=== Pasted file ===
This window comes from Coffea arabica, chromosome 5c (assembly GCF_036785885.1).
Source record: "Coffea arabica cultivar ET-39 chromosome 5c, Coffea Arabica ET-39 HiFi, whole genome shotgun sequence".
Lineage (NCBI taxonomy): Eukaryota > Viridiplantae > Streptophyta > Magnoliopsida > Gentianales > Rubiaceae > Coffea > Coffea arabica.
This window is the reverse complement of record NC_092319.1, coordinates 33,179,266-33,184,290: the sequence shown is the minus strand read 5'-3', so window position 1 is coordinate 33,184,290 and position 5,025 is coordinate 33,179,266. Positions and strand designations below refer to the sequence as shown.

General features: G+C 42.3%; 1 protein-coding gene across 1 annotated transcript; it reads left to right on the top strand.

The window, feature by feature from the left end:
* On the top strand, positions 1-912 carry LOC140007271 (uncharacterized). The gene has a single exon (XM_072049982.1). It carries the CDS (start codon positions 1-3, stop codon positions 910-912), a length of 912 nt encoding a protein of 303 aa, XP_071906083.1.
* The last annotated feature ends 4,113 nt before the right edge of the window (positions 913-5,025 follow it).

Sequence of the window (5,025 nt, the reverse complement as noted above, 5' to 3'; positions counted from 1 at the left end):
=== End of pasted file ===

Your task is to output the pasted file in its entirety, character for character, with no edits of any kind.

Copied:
This window comes from Coffea arabica, chromosome 5c (assembly GCF_036785885.1).
Source record: "Coffea arabica cultivar ET-39 chromosome 5c, Coffea Arabica ET-39 HiFi, whole genome shotgun sequence".
Lineage (NCBI taxonomy): Eukaryota > Viridiplantae > Streptophyta > Magnoliopsida > Gentianales > Rubiaceae > Coffea > Coffea arabica.
This window is the reverse complement of record NC_092319.1, coordinates 33,179,266-33,184,290: the sequence shown is the minus strand read 5'-3', so window position 1 is coordinate 33,184,290 and position 5,025 is coordinate 33,179,266. Positions and strand designations below refer to the sequence as shown.

General features: G+C 42.3%; 1 protein-coding gene across 1 annotated transcript; it reads left to right on the top strand.

The window, feature by feature from the left end:
* On the top strand, positions 1-912 carry LOC140007271 (uncharacterized). The gene has a single exon (XM_072049982.1). It carries the CDS (start codon positions 1-3, stop codon positions 910-912), a length of 912 nt encoding a protein of 303 aa, XP_071906083.1.
* The last annotated feature ends 4,113 nt before the right edge of the window (positions 913-5,025 follow it).

Sequence of the window (5,025 nt, the reverse complement as noted above, 5' to 3'; positions counted from 1 at the left end):